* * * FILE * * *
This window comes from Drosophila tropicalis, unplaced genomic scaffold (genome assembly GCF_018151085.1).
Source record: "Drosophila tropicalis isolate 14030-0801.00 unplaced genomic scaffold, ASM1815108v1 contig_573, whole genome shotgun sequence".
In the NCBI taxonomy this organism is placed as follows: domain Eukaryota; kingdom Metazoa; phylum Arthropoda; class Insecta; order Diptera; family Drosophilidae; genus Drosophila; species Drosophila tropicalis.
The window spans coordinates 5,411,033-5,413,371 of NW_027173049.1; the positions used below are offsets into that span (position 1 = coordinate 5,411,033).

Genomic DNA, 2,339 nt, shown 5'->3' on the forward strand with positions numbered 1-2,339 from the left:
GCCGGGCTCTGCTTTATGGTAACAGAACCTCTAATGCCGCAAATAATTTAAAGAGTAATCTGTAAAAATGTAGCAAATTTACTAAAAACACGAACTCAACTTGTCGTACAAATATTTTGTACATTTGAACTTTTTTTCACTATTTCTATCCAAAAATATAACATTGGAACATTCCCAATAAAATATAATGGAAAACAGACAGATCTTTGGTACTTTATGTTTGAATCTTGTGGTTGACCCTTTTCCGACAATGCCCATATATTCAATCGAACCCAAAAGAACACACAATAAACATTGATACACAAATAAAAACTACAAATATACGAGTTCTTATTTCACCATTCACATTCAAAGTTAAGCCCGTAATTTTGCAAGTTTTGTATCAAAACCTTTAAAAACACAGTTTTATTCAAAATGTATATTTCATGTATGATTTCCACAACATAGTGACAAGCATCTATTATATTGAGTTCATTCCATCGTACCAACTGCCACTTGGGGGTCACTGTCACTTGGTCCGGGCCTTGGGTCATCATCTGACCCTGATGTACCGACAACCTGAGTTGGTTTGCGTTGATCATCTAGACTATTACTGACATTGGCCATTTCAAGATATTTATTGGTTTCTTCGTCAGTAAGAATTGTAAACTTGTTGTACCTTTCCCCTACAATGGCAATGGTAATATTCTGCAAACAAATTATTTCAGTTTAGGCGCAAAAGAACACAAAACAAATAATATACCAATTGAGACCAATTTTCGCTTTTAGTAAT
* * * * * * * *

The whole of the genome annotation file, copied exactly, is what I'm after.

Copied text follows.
This window comes from Drosophila tropicalis, unplaced genomic scaffold (genome assembly GCF_018151085.1).
Source record: "Drosophila tropicalis isolate 14030-0801.00 unplaced genomic scaffold, ASM1815108v1 contig_573, whole genome shotgun sequence".
In the NCBI taxonomy this organism is placed as follows: domain Eukaryota; kingdom Metazoa; phylum Arthropoda; class Insecta; order Diptera; family Drosophilidae; genus Drosophila; species Drosophila tropicalis.
The window spans coordinates 5,411,033-5,413,371 of NW_027173049.1; the positions used below are offsets into that span (position 1 = coordinate 5,411,033).

Genomic DNA, 2,339 nt, shown 5'->3' on the forward strand with positions numbered 1-2,339 from the left:
GCCGGGCTCTGCTTTATGGTAACAGAACCTCTAATGCCGCAAATAATTTAAAGAGTAATCTGTAAAAATGTAGCAAATTTACTAAAAACACGAACTCAACTTGTCGTACAAATATTTTGTACATTTGAACTTTTTTTCACTATTTCTATCCAAAAATATAACATTGGAACATTCCCAATAAAATATAATGGAAAACAGACAGATCTTTGGTACTTTATGTTTGAATCTTGTGGTTGACCCTTTTCCGACAATGCCCATATATTCAATCGAACCCAAAAGAACACACAATAAACATTGATACACAAATAAAAACTACAAATATACGAGTTCTTATTTCACCATTCACATTCAAAGTTAAGCCCGTAATTTTGCAAGTTTTGTATCAAAACCTTTAAAAACACAGTTTTATTCAAAATGTATATTTCATGTATGATTTCCACAACATAGTGACAAGCATCTATTATATTGAGTTCATTCCATCGTACCAACTGCCACTTGGGGGTCACTGTCACTTGGTCCGGGCCTTGGGTCATCATCTGACCCTGATGTACCGACAACCTGAGTTGGTTTGCGTTGATCATCTAGACTATTACTGACATTGGCCATTTCAAGATATTTATTGGTTTCTTCGTCAGTAAGAATTGTAAACTTGTTGTACCTTTCCCCTACAATGGCAATGGTAATATTCTGCAAACAAATTATTTCAGTTTAGGCGCAAAAGAACACAAAACAAATAATATACCAATTGAGACCAATTTTCGCTTTTAGTAAT